“I Hope That Maybe I’ll Be Lucky Enough to Go to Heaven”

How certain are you of your salvation? Can you at this very moment say with all confidence, "I am saved and if I were to die today I would be with the Lord in eternity"? Some cannot say that because in reality they are not saved, having never obeyed the Gospel of Jesus. Others cannot say that because, having once obeyed the Gospel, they have since fallen away. Yet others make their boast of the certainty of their salvation based on their false Calvinistic doctrine of "once saved, always saved." They believe that the only way they can have full assurance of their salvation is if they have been predestined to eternal life or if there is absolutely no way for them to lose their salvation during life. Then there are those who truly have become Christians but who nonetheless wonder if they really are going to go to heaven after they die. Even though they might not come out and say it this way, their attitudes are reflected in the statement that serves as the title of this article.

The fact of the matter is that we can know that we're saved and that we'll inherit eternal life when we die. Consider the inspired writings of John in the book of First John. Although the epistle is known for its frequent usage of the word "love," it should also be recognized for its frequent usage of the word "know" (1 John 2:3,13,14,21; 3:18; 4:13; 5:2,20). Among these usages is this statement in 1 John 5:13: "These things I have written to you who believe in the name of the Son of God, that you may know that you have eternal life, and that you may continue to believe in the name of the Son of God."

Let's look at something else that John wrote. "And this is the promise that he has promised us - eternal life." (1 John 2:25). To whom did God make this promise of eternal life? Back up a verse and you'll find the answer. "Therefore let that abide in you which you heard from the beginning. If what you heard from the beginning abides in you, you also will abide in the Son and in the Father." Now think about this: Has God ever made a promise that He did not keep? Titus 1:2 says, "In hope of eternal life which God, who cannot lie, promised before time began." If God does not break His promises, and if He has promised eternal life to those who remain in Him by virtue of faithful obedience to His Word, could we not confidently state, "I am saved and on my way to heaven" if we are indeed living faithfully to Him?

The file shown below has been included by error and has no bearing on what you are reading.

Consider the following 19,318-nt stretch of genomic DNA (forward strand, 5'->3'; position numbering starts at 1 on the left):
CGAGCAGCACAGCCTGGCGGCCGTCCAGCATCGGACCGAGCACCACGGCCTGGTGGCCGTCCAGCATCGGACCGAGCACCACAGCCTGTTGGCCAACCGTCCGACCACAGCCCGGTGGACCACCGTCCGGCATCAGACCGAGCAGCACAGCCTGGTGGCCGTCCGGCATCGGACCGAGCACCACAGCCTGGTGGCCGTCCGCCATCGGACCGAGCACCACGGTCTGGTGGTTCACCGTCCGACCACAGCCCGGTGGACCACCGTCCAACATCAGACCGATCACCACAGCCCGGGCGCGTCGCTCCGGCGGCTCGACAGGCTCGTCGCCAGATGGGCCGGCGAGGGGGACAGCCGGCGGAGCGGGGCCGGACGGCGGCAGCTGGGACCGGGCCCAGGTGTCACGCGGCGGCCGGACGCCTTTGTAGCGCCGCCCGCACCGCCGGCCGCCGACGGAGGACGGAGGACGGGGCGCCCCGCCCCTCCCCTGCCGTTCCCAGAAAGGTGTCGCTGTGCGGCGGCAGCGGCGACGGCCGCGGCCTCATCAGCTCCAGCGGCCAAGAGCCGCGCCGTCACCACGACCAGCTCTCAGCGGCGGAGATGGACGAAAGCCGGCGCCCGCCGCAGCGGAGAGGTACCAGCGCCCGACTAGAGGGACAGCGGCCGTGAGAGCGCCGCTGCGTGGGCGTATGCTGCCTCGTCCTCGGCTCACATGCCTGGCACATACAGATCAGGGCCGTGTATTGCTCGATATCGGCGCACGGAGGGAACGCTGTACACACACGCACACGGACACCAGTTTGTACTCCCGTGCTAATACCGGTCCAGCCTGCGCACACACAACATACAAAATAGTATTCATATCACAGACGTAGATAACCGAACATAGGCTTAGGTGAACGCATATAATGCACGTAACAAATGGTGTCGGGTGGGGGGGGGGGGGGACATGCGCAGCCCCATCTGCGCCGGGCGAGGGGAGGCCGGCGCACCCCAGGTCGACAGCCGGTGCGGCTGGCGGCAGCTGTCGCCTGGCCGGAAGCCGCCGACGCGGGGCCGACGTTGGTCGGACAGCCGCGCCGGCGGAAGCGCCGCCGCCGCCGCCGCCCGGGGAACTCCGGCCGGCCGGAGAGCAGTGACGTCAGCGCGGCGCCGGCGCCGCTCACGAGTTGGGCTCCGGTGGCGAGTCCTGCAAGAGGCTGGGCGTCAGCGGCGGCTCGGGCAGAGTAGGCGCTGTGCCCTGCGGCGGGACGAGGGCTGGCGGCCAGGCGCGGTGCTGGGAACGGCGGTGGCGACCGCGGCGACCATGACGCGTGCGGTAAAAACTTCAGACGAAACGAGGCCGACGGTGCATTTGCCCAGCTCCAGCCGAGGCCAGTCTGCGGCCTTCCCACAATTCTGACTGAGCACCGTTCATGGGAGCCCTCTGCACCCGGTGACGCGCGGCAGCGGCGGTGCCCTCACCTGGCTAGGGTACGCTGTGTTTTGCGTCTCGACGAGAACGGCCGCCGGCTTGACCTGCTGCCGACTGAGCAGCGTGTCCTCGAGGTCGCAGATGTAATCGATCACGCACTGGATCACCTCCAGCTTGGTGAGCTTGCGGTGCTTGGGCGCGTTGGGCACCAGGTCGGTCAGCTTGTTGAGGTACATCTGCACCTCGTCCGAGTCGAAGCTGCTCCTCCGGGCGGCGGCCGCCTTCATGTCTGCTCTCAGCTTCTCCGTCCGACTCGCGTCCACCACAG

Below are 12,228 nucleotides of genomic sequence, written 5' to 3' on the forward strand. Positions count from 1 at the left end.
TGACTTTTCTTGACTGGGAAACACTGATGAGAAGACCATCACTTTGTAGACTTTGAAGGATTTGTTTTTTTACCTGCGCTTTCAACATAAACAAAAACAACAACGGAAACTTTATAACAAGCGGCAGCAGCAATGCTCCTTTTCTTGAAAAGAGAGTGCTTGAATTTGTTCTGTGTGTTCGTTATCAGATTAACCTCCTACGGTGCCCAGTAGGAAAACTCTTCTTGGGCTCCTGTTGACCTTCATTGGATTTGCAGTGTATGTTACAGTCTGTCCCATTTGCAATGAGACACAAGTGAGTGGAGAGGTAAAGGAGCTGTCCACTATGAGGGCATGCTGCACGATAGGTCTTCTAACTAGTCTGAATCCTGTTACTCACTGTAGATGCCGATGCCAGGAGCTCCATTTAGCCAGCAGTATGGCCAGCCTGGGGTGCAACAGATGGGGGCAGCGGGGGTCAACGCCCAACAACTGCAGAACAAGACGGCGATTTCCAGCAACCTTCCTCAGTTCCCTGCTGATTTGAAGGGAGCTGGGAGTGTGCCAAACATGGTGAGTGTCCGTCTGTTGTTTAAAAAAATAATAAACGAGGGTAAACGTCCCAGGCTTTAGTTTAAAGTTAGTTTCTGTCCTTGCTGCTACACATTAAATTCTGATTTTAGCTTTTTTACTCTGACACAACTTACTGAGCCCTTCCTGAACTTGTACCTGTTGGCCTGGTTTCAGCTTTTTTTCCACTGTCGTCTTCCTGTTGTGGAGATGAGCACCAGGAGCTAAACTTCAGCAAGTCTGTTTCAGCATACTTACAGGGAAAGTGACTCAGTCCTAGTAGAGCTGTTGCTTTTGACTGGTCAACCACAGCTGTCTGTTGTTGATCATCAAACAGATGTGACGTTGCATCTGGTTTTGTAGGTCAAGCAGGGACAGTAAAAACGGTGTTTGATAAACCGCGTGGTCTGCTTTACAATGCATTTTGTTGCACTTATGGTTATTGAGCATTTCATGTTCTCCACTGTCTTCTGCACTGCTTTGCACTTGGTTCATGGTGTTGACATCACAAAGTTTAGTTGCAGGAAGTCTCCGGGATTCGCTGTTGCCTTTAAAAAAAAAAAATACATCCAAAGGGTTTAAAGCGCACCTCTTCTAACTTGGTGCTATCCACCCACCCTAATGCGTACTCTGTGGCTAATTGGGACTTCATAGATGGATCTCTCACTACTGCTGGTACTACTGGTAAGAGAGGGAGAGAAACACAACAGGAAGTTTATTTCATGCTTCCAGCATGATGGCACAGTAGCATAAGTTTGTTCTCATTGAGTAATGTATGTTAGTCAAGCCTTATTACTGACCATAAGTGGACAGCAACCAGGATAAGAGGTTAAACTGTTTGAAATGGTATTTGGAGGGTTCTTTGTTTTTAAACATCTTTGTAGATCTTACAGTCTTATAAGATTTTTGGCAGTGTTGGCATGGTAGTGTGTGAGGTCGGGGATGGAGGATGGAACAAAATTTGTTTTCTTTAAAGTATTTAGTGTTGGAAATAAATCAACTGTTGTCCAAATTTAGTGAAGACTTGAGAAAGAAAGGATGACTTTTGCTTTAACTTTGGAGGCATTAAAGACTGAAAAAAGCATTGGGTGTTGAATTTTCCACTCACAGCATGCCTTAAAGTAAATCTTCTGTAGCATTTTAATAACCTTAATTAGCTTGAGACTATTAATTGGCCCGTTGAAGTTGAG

Is such an attitude boastful, haughty, or prideful? Perhaps it could be if we were essentially saying, "Hey, you who are lost. I'm saved and you're not." But it is not an improper attitude if it is accompanied with humility and a genuine appreciation for God's salvation. When that is the case, our assurance of salvation is a blessing that holds us up when the storms of life try to beat us down. When we obey the Gospel and then live faithfully to the Lord, it is no more unacceptable to say, "I know that I'm going to heaven" than it is to say, "I know the Lord will provide what I need today" (Matthew 6:33) or "I know the Lord hears my prayers" (1 John 5:14-15). The God who promised to provide our daily needs and hear our prayers is the same God who promised eternal life to the faithful. One promise of God is just as certain as another. All of the promises of God evoke confidence in the faithfulness of God, including the promise of eternal life.

"But what about hope?" someone asks. "I thought the best we could do was hope for eternal life." Such a concept is a misunderstanding of the word "hope" as it's used in the Bible. A hope is not a wish as in, "I sure would like to go to heaven. I wish I could be there in eternity and I hope I'm doing all the right things to get there." To the contrary, one word translated hope in the New Testament means, "joyful and confident expectation of eternal salvation," such as in Colossians 1:5, "because of the hope which is laid up for you in heaven, of which you heard before in the word of the truth of the gospel." Anticipating a birthday, a child "hopes" he'll get a certain present for which he asked. Several factors such as the stores being out of the item or the parents not having enough money for it may disappoint him on his birthday, but he nonetheless is filled with hope until that day comes. The hope of eternal life is drastically different than this child-like wishing because faithful Christians know what we've been promised by God in His Word and we know that He will never disappoint us. In short, the road to salvation has been laid and the promise of heaven is there. We can know we're on the road (Matthew 7:13-14) and we can know that heaven awaits us (Matthew 25:34).

Do you know that you're going to heaven? If not, then you need to obey the Gospel of Jesus Christ or, having once obeyed the Gospel and having since fallen away, you need to repent and turn back to God for forgiveness. But if you are living faithfully to Him, the next time you sing, "Blessed assurance, Jesus is mine," sing it with vigor and confidence like you never have before because it is true. "Heir of salvation, purchase of God, born of His Spirit, washed in His blood."

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